David Byrne: Leveling The Playing Field On Fraud
Professional Athletes no matter what level are unfortunately susceptible to fraud from people that are suppose to have their best interests. It's important that individuals take it upon themselves to make sure their financial playbook is secure at all times. It doesn't matter if you are the star athlete or the new rookie on the team. Athletes on all levels from Tim Duncan to Mark Sanchez to Roy Oswalt and countless others have been defrauded by financial advisors, business managers, and even friends. I'm sure you are thinking, "that would never happen to me" but as I like to say it's better to be safe than sorry. We recently had the pleasure to speak with David Byrne, a man who's on a mission to help athletes stay away from fraud and dishonest business practices.
Q: Athletes as you know have been unfortunate victims of fraudulent activities from business managers and financial advisors, can you talk about what your company does to help alleviate that issue?
A: Athletes have so much to focus on as a professional, many rely on their financial team to manage their money with little to no monitoring on their own. Without a continuous monitoring plan in place, business managers and financial advisors have the opportunity to defraud their clients with little risk of being caught.
BrightLights acts as an independent advocate for athletes, providing continuous monitoring and review of an athlete’s investments and banking activity to ensure his or her financial team’s actions are aligned with the athlete’s stated goals. By reviewing financial documents on a periodic basis, BrightLights can identify fraud and abusive investment practices, such as excessive fees and unsuitable investments, and notify the athlete so it’s stopped immediately.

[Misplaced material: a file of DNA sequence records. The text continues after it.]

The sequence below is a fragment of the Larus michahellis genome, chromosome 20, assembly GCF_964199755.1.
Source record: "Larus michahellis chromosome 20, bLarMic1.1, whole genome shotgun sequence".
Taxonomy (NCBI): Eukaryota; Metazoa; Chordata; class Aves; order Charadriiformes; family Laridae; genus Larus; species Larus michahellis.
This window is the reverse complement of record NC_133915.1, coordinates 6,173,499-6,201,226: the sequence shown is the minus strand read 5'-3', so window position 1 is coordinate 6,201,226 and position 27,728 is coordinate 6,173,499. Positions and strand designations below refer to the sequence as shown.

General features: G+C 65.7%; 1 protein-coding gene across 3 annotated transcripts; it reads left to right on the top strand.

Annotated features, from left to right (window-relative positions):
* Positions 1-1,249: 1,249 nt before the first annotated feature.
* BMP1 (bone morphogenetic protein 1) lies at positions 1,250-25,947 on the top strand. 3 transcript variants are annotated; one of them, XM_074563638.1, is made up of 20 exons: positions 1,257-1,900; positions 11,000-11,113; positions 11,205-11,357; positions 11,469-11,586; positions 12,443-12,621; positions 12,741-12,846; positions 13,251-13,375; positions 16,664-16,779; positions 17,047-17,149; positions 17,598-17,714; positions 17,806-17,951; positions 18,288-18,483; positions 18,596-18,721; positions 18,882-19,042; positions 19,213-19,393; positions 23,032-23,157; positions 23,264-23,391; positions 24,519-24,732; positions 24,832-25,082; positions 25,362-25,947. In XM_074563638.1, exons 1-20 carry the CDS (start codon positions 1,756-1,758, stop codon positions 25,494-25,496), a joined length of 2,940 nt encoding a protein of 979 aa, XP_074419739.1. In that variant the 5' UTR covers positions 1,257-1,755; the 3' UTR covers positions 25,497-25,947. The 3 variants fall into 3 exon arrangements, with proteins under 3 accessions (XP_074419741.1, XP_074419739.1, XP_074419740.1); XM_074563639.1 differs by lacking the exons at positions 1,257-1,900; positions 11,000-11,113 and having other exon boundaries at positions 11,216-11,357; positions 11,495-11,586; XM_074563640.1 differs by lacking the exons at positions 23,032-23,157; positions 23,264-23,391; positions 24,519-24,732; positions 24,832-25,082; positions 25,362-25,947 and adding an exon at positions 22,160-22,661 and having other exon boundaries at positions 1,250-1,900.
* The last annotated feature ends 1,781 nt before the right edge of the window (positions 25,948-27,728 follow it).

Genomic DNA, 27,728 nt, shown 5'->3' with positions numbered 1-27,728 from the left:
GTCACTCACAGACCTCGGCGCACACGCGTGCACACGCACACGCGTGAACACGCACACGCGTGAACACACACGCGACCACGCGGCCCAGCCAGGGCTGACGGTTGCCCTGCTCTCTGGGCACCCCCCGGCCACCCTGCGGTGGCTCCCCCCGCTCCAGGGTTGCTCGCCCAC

Q: What are some important points to help an athlete understand why fraud occurs?
Let’s start with the concept of The Fraud Triangle, which states that a trusted person commits fraud based on three factors:
Pressure - Trusted person has a problem in his personal life, such as a gambling debt or a failing investment, that money can solve.
Opportunity - Trusted person has the ability to steal his client’s money and will do so if he believes the fraud is unlikely to be discovered by his client.
Rationalization - Trusted person justifies the fraud to absolve himself of the guilt of the crime.
Fraud is difficult to predict because the victim is unaware of the pressures in a trusted person’s life that cause him to commit fraud. The only factor you can control is the trusted person’s opportunity to defraud you.
Q: As an athlete what are some ways you would recommend protecting your finances for possible fraud from within?
It comes down to three words: Trust but verify. All athletes should trust their advisors, but that trust must be accompanied by verifying your advisors are managing your money professionally and responsibly.
This means that on a monthly basis, you should independently review your investment and bank account statements. There’s a phrase we used back when I was a financial regulator: Follow the money. Identify how your income comes into your account and then how much of that income is being spent. Make sure this roughly lines up with your expectations of your monthly income and expenses. Ensure that your investments are in line with your investment objectives, and double check the fees you pay your advisor (typically charged on a quarterly basis) are what you agreed upon. Review for withdrawals of money to unknown people or companies.
Not long ago, I wrote a blog post about three pro athletes who had millions of dollars stolen by their financial advisor. Had these athletes been independently reviewing their account statements, they could have identified the first unauthorized withdrawal for hundreds of thousands of dollars. Instead, the fraud lasted years and the three athletes lost a total of $30 million.